When I led Canada’s Social Investment Organization (SIO) in the early 2000s, one of our most important debates concerned the question of whether the organization should develop an industry-wide label for socially responsible investment, as sustainable investing was called back then.
I’m reminded of this debate amid the current turmoil over a green investment label in Europe, a situation caused largely by the unwillingness of the sustainable investment sector to create its own industry standard.
Back then, some members of the SIO, the precursor to today’s Responsible Investment Association (RIA), felt the lack of a sustainability label placed the industry at risk of greenwashing.
Yet, when we put the question to our advisor and money manager members, a strong message came back: don’t touch it.
Some said a single label would lock in a niche standard, discouraging adoption by mainstream finance. Others argued a label could pose a governance conflict, making SIO both a promoter of social and environmental investing and a de facto industry regulator. And still others, including some labelling proponents, feared a weak label would perversely encourage greenwashing by giving investors a false sense of assurance.
Informed by this debate, the SIO adopted a “big tent” strategy, welcoming a wide variety of environmental, social and governance (ESG) strategies and membership from players across the investment industry. The RIA continues to follow this playbook in Canada, as do sustainable investment networks in other countries and regions.
The European Commission has allowed European governments to drag this Taxonomy Act into the gutter – and this fiasco is going to create a huge mess in financial markets.
-Sebastien Godinot, economist for the World Wildlife Fund
This hands-off approach to labelling has achieved its intended effect of spreading the practice of responsible investing, with more than $35 trillion worldwide invested under ESG strategies, up from about $14 trillion in 2012, when these figures were first gathered. But it has also led to a proliferation of ESG rating and investment methodologies, many that focus more on the risk to revenues or stock prices posed by social and environmental controversies than real human or planetary impacts of business practices.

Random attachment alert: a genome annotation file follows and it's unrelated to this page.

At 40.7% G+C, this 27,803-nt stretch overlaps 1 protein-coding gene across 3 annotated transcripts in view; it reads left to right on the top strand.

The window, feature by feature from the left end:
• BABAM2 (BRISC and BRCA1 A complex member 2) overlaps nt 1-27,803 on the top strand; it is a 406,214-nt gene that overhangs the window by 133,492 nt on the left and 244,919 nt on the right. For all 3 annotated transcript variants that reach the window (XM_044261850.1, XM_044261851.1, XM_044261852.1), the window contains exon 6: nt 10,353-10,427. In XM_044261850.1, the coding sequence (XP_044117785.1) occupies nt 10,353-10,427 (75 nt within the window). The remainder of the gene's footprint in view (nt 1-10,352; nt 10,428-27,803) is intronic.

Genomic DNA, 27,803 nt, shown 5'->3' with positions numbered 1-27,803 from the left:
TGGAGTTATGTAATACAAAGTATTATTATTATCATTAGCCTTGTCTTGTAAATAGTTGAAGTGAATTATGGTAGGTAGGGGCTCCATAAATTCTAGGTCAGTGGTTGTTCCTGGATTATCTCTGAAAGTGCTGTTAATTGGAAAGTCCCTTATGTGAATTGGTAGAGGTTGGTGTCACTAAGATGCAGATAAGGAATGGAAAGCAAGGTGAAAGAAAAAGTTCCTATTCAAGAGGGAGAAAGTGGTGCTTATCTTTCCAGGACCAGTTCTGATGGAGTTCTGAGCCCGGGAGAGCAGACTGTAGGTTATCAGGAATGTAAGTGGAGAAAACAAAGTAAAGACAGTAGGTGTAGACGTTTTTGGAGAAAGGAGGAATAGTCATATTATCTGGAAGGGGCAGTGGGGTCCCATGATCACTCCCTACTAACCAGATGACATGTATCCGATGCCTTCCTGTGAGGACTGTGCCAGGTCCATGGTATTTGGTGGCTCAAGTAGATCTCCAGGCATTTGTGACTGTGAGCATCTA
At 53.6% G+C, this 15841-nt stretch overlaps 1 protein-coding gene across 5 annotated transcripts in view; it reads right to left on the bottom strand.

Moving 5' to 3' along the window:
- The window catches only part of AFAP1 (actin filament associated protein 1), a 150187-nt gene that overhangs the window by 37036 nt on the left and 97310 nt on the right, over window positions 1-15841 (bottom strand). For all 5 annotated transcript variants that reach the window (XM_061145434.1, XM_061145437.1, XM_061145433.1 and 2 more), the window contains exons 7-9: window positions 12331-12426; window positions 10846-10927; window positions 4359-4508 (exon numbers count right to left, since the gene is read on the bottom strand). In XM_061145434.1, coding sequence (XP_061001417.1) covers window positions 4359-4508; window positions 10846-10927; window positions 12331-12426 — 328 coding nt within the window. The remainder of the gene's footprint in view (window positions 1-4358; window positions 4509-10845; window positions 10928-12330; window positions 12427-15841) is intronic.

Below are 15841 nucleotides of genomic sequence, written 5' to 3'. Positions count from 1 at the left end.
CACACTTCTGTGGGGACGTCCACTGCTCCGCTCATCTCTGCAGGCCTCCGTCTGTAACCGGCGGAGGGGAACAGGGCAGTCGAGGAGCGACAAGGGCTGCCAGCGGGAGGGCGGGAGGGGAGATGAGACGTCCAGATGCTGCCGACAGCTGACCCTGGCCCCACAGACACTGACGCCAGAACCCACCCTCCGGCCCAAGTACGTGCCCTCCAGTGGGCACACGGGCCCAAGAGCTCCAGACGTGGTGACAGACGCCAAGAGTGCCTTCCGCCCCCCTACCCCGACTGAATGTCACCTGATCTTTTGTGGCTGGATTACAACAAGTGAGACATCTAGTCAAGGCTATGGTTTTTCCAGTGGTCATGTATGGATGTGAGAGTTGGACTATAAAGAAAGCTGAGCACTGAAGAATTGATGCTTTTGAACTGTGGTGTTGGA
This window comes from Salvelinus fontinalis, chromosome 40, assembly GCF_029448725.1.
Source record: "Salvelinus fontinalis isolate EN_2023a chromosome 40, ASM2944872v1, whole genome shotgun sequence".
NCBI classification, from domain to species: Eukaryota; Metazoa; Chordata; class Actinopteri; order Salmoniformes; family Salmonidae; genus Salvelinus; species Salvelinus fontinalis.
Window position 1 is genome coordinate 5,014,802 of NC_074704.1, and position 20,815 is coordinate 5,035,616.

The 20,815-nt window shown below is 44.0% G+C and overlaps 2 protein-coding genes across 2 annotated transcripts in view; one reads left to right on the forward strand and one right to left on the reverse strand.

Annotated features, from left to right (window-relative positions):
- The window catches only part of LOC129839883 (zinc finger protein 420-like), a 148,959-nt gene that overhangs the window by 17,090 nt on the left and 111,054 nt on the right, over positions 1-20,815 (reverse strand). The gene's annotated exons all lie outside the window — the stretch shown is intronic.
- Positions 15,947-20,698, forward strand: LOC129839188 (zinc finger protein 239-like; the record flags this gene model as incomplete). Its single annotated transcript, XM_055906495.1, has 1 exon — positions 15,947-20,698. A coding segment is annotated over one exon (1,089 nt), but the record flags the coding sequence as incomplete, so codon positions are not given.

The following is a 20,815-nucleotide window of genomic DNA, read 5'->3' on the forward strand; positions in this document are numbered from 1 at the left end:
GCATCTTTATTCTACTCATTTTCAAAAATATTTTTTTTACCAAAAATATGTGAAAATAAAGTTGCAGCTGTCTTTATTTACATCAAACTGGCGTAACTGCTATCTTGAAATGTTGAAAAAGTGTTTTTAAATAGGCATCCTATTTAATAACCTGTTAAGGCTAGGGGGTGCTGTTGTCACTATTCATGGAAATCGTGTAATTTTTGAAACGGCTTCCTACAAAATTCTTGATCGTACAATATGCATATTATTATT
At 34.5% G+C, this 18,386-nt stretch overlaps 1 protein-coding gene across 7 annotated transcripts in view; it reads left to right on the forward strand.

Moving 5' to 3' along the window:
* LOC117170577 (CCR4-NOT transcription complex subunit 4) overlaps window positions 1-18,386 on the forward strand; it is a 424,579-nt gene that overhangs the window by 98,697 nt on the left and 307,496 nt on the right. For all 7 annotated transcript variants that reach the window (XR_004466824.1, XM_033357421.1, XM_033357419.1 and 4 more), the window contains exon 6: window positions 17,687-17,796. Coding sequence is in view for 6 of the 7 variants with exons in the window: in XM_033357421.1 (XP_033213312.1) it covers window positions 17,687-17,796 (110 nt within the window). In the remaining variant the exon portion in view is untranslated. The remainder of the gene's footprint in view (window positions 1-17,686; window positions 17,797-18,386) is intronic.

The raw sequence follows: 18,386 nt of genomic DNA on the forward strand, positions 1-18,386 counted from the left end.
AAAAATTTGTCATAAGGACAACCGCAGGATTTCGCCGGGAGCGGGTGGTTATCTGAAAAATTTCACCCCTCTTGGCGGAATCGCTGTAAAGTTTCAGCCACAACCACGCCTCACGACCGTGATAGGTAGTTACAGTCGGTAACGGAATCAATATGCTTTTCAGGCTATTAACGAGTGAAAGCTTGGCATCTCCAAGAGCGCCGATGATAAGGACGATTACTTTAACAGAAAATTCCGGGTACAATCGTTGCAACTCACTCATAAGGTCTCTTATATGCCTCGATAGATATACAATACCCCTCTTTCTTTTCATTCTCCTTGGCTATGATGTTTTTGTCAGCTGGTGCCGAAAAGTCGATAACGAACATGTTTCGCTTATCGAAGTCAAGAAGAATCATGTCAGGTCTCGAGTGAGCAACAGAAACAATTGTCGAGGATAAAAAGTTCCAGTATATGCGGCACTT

All of this brings me to the current crisis surrounding the European Union’s ambitious initiative to establish a green label for social and environmental investing. The fear 20 years ago that a green investment label could itself enable greenwashing is now playing out two decades later in Europe.
In 2019, European policy-makers launched a project under the obscure and uninspiring title of EU Taxonomy to combat real and perceived greenwashing in the sustainable investment industry fuelled by the lack of an industry-wide standard.
The taxonomy establishes firm technical standards to determine which economic activities can be considered sustainable under six environmental objectives: climate change mitigation and adaptation, use of water resources, transition to a circular economy, pollution prevention, and ecosystem protection.
As an example, the taxonomy recognizes that the steel industry is generally not low carbon but that it can contribute to climate change mitigation by drastically lowering its CO2 emissions, while doing no significant harm to other environmental objectives and respecting human rights and labour standards. This incentivizes the industry to switch to net-zero technologies like electric arc furnaces and green hydrogen steel-making.
By identifying these promising activities, the EU aims to unlock billions of euros in a “green list” of climate-friendly investments to help finance its target to lower CO2 emissions by 55% by 2030 (compared to 1990 levels) and to net-zero by 2050.